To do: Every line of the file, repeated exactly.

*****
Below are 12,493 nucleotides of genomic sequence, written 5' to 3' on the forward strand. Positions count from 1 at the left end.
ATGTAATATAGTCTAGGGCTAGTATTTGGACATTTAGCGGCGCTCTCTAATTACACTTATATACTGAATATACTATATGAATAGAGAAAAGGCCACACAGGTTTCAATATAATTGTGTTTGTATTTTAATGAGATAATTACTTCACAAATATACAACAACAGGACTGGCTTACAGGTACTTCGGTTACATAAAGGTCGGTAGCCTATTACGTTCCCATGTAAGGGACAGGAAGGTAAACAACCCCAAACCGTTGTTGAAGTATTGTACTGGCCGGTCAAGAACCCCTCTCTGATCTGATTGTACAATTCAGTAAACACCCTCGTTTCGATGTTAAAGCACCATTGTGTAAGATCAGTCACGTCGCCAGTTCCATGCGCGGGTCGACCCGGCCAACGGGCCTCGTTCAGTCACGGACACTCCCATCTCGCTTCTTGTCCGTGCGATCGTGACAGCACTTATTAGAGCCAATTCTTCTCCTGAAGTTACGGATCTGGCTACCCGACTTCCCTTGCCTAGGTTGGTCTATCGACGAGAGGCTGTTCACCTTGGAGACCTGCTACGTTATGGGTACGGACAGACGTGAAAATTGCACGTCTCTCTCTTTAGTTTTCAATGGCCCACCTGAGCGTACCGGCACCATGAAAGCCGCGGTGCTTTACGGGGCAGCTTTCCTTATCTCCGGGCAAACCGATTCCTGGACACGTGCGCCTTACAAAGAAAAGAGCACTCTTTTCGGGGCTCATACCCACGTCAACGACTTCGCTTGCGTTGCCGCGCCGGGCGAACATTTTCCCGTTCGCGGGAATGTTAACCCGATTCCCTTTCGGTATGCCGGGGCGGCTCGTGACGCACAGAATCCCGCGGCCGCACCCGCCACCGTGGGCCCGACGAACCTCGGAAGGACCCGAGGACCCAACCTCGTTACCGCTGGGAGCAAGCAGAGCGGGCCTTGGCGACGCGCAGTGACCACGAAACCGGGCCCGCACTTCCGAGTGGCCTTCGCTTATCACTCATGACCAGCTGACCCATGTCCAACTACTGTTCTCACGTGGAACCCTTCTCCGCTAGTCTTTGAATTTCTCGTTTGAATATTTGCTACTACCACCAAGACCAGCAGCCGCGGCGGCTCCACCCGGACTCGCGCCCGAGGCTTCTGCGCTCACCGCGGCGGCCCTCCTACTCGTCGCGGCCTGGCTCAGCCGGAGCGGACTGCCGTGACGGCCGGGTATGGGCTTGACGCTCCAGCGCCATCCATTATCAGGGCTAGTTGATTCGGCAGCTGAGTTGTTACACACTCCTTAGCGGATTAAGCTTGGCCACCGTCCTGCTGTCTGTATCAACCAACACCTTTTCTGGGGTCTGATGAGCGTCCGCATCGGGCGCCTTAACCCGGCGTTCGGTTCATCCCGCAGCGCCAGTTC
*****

Below are 12,493 nucleotides of genomic sequence, written 5' to 3' on the forward strand. Positions count from 1 at the left end.
ATGTAATATAGTCTAGGGCTAGTATTTGGACATTTAGCGGCGCTCTCTAATTACACTTATATACTGAATATACTATATGAATAGAGAAAAGGCCACACAGGTTTCAATATAATTGTGTTTGTATTTTAATGAGATAATTACTTCACAAATATACAACAACAGGACTGGCTTACAGGTACTTCGGTTACATAAAGGTCGGTAGCCTATTACGTTCCCATGTAAGGGACAGGAAGGTAAACAACCCCAAACCGTTGTTGAAGTATTGTACTGGCCGGTCAAGAACCCCTCTCTGATCTGATTGTACAATTCAGTAAACACCCTCGTTTCGATGTTAAAGCACCATTGTGTAAGATCAGTCACGTCGCCAGTTCCATGCGCGGGTCGACCCGGCCAACGGGCCTCGTTCAGTCACGGACACTCCCATCTCGCTTCTTGTCCGTGCGATCGTGACAGCACTTATTAGAGCCAATTCTTCTCCTGAAGTTACGGATCTGGCTACCCGACTTCCCTTGCCTAGGTTGGTCTATCGACGAGAGGCTGTTCACCTTGGAGACCTGCTACGTTATGGGTACGGACAGACGTGAAAATTGCACGTCTCTCTCTTTAGTTTTCAATGGCCCACCTGAGCGTACCGGCACCATGAAAGCCGCGGTGCTTTACGGGGCAGCTTTCCTTATCTCCGGGCAAACCGATTCCTGGACACGTGCGCCTTACAAAGAAAAGAGCACTCTTTTCGGGGCTCATACCCACGTCAACGACTTCGCTTGCGTTGCCGCGCCGGGCGAACATTTTCCCGTTCGCGGGAATGTTAACCCGATTCCCTTTCGGTATGCCGGGGCGGCTCGTGACGCACAGAATCCCGCGGCCGCACCCGCCACCGTGGGCCCGACGAACCTCGGAAGGACCCGAGGACCCAACCTCGTTACCGCTGGGAGCAAGCAGAGCGGGCCTTGGCGACGCGCAGTGACCACGAAACCGGGCCCGCACTTCCGAGTGGCCTTCGCTTATCACTCATGACCAGCTGACCCATGTCCAACTACTGTTCTCACGTGGAACCCTTCTCCGCTAGTCTTTGAATTTCTCGTTTGAATATTTGCTACTACCACCAAGACCAGCAGCCGCGGCGGCTCCACCCGGACTCGCGCCCGAGGCTTCTGCGCTCACCGCGGCGGCCCTCCTACTCGTCGCGGCCTGGCTCAGCCGGAGCGGACTGCCGTGACGGCCGGGTATGGGCTTGACGCTCCAGCGCCATCCATTATCAGGGCTAGTTGATTCGGCAGCTGAGTTGTTACACACTCCTTAGCGGATTAAGCTTGGCCACCGTCCTGCTGTCTGTATCAACCAACACCTTTTCTGGGGTCTGATGAGCGTCCGCATCGGGCGCCTTAACCCGGCGTTCGGTTCATCCCGCAGCGCCAGTTC